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Seven homeless people died in Islington last year – and Museum of Homelessness has launched a new memorial site to document those killed by Covid-19

Candles. Picture: Dominic Lipinski

Candles. Picture: Dominic Lipinski

PA Archive/PA Images

At least seven homeless people died in Islington last year – and a social justice charity has launched a new memorial site to document others killed by Covid-19.

Museum of Homelessness (MoH) has launched its new Dying Homeless Project memorial site to honour those who die during the pandemic, and try to prevent further needless deaths.

Since launching the project in late 2017, MoH has recorded the deaths of 1,468 homeless people and verified the cause of death wherever possible.

This includes people who are sleeping rough, sofa surfing, or in emergency or temporary accommodation.

Among these are 11 people who died in Islington.

Wayne Neary, 46, Keith Murray, 61, Svestoslav Simeneov, 32, and Edvillius, Adam, Mark and Fox, all of unknown ages, died in the borough last year.

MoH was going to launch the site last month – but it has been busy lobbying the government to block book hotel rooms with bathrooms so people rough sleeping have somewhere to self-isolate. It’s also helped set up Islington’s Covid-19 Homeless Task Force, which is preparing food packages for those in self-isolation.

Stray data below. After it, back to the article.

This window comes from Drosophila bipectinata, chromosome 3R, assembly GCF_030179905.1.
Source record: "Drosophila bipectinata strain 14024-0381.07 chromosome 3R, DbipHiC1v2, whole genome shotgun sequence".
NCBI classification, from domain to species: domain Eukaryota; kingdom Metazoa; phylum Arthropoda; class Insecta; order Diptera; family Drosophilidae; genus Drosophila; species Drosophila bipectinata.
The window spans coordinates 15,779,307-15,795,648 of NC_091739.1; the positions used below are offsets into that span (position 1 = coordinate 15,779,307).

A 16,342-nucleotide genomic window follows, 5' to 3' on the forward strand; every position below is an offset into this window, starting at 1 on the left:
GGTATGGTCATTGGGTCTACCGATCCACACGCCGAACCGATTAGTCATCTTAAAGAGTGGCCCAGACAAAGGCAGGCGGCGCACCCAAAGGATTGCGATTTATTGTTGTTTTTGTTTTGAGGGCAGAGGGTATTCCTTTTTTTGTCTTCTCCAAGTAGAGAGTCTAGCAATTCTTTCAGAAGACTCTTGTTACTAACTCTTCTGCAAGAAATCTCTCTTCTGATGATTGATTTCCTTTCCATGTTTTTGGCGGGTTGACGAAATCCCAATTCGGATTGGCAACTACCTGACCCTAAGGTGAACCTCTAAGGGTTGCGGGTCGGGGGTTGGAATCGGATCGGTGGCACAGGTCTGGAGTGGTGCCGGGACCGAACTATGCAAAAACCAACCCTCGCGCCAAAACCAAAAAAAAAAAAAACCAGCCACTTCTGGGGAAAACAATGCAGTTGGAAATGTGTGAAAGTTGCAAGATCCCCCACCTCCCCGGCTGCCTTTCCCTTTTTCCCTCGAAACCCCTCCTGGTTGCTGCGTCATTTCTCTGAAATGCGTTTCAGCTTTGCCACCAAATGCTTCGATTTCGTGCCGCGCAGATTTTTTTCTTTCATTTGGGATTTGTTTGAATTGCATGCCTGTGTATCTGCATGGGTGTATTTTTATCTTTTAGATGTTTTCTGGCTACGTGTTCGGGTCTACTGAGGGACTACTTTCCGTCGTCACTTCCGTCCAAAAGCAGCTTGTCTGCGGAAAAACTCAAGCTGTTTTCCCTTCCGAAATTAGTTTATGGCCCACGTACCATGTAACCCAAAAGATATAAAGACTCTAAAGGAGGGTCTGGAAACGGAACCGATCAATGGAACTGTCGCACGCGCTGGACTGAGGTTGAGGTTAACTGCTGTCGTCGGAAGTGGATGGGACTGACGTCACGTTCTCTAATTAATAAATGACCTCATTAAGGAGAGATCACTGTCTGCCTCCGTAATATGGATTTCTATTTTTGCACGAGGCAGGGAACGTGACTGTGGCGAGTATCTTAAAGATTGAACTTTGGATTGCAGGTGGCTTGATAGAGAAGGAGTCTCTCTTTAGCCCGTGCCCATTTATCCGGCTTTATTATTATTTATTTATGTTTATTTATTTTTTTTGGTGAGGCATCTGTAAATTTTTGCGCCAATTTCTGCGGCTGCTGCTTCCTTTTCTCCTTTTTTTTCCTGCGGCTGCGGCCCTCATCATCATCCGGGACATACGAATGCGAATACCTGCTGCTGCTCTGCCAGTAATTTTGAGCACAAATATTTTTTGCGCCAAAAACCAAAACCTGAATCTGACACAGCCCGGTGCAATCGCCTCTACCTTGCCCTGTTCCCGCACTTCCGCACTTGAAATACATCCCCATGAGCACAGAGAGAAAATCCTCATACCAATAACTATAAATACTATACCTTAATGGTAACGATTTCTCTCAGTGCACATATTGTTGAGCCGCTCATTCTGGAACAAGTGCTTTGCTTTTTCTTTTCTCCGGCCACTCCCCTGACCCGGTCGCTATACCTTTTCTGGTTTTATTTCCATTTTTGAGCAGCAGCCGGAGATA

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The memorial site will continue this vital work at a time when homeless people, many of whom have condition like chronic obstructive pulmonary disease, are highly vulnerable to the virus.

MoH has partnered with the UCL Collaborative Centre for Inclusion Health.

The team is led by Prof Andrew Hayward and Dr Al Story who rapidly developed the clinical plan for Covid-19 and homelessness which is thought to have already saved countless lives.

MoH’s co-founder Jess Turtle told the Gazette: “There doesn’t seem to be any one body collecting data on what’s happening on the ground, so in recording how and when people are dying we will be able to really respond and through that hopefully prevent further unnecessary deaths.

“Also, secondly, but not less important, our aim is to honour and remember people as full humans and not as people who are homeless but people with full lives and hopes and dreams who were family members and friends. At the moment it’s very hard to grieve for people because there has now been a crackdown on how many people can attend funerals. It’s a very small thing but we hope it can give solace because people can give a tribute.”

Each death is properly verified with the help of larger charities and the coroners office.

MoH says: “The project gives us with a baseline to understand the full impact of Covid-19 both in terms of those who die while being treated for the disease and any increase in fatalities more broadly. We will be updating the page regularly as the crisis develops.

“This is a vital project that will help ensure the rights of homeless people are respected and we hold those responsible to account when they’re not.”

You can help by reporting deaths of homeless people here.

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